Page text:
WHO chief warns against ‘catastrophic moral failure’ in COVID-19 vaccine access
Addressing the agency’s Executive Board, WHO chief Tedros Adhanom Ghebreyesus expressed fear that “even as vaccines bring hope to some, they become another brick in the wall of inequality between the world’s haves and have-nots.”
Describing the rapid development of vaccines as a literal and figurative “shot in the arm” during the pandemic, Tedros reported that while 39 million doses have been administered in nearly 50 richer countries, only 25 have been given in one lowest income nation.
A self-defeating approach
“I need to be blunt: the world is on the brink of a catastrophic moral failure – and the price of this failure will be paid with lives and livelihoods in the world’s poorest countries”, he said, speaking from WHO headquarters in Geneva.
Ensuring all countries will have access to any COVID-19 vaccines is the promise of a global mechanism established last April, known as the COVAX Facility. It has secured two billion doses so far, with a billion more in the pipeline, and deliveries should begin next month.
“Even as they speak the language of equitable access, some countries and companies continue to prioritize bilateral deals, going around COVAX, driving up prices and attempting to jump to the front of the queue. This is wrong”, Tedros stated.
Additionally, most manufacturers also have prioritized regulatory approval in rich countries, where profits are higher, rather than submitting their dossiers to WHO for prequalification.
“This could delay COVAX deliveries and create exactly the scenario COVAX was designed to avoid, with hoarding, a chaotic market, an uncoordinated response, and continued social and economic disruption”, he said.
“Not only does this me-first approach leave the world’s poorest and most vulnerable people at risk, it’s also self-defeating.”
Change the rules of the game
Underlining that vaccine equity also has economic benefits, Tedros urged countries to “work together in solidarity” to ensure inoculation of all health workers and older people at most risk worldwide is underway, within the first 100 days of the year.
He pressed for action in three areas to “change the rules of the game”, starting with an appeal for transparency in any bilateral contracts between countries and COVAX, including on volumes, pricing and delivery dates.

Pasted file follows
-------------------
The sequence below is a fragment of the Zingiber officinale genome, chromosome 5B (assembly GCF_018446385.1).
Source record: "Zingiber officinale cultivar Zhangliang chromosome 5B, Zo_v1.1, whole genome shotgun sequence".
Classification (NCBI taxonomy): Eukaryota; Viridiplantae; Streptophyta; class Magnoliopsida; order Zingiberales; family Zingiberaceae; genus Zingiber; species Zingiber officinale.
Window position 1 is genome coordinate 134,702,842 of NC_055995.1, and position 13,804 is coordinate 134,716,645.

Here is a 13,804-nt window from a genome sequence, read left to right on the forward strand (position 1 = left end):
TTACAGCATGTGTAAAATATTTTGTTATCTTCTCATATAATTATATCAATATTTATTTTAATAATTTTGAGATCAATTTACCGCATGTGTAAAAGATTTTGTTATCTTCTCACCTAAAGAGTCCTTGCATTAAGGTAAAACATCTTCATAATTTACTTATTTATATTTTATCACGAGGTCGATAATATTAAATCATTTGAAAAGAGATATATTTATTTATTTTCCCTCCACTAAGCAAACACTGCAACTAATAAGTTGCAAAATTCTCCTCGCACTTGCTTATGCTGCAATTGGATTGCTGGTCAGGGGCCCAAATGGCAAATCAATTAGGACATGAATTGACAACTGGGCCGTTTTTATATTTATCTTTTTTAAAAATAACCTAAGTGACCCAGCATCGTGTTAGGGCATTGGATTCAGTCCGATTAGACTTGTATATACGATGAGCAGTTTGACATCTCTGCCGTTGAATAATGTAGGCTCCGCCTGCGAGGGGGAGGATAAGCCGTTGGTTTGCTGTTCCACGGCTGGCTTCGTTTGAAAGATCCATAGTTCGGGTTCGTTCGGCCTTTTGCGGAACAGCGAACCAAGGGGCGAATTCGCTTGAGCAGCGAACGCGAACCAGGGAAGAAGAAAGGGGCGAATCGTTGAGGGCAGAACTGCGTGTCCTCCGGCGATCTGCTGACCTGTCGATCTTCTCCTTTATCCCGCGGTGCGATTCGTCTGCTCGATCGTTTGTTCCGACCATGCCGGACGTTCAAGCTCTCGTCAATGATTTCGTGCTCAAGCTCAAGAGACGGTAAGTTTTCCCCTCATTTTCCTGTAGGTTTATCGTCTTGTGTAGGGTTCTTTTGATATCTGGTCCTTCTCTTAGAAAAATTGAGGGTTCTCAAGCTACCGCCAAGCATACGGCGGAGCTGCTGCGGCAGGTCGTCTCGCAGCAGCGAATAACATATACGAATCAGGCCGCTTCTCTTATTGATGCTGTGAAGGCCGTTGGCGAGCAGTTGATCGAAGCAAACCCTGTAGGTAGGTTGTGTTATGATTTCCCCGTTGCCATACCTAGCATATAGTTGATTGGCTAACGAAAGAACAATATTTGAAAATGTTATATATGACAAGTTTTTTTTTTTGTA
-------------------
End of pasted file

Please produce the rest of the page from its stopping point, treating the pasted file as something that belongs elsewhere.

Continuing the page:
“We call on these countries to give much greater priority to COVAX’s place in the queue, and to share their own doses with COVAX, especially once they have vaccinated their own health workers and older populations, so that other countries can do the same”, he said.
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Tedros also called for vaccine producers to provide WHO with full data for regulatory review in real time, to accelerate approvals, and he urged countries to only use vaccines that have met international safety standards, and to accelerate readiness for their deployment.
“My challenge to all Member States is to ensure that by the time World Health Day arrives on the 7th of April, COVID-19 vaccines are being administered in every country, as a symbol of hope for overcoming both the pandemic and the inequalities that lie at the root of so many global health challenges”, he said, adding, “I hope this will be realized.”
‘Vaccinationalism’ threatens recovery: UN chief
UN Secretary-General António Guterres has again stressed that COVID-19 vaccines must be a global public good, available to everyone, everywhere.
Speaking in New York at a ceremony for the world’s developing nations, he underlined the need for funding for medicines and diagnostics to defeat the virus.
“We need manufacturers to step up their commitment to work with the COVAX facility and countries around the world, in particular the world’s leading economies, to ensure enough supply and fair distribution,” said Mr. Guterres.
“‘Vaccinationalism’ is self-defeating and would delay a global recovery.”
The Secretary-General said recovery also represents a chance to “change course”, away from the old “normal” of inequalities and injustices, and he continues to advocate for greater support from developed countries and international financial institutions.
“With smart policies and the right investments, we can chart a path that brings health to all, revives economies and builds resilience,” he said. “But developing countries must have the necessary resources to do so.”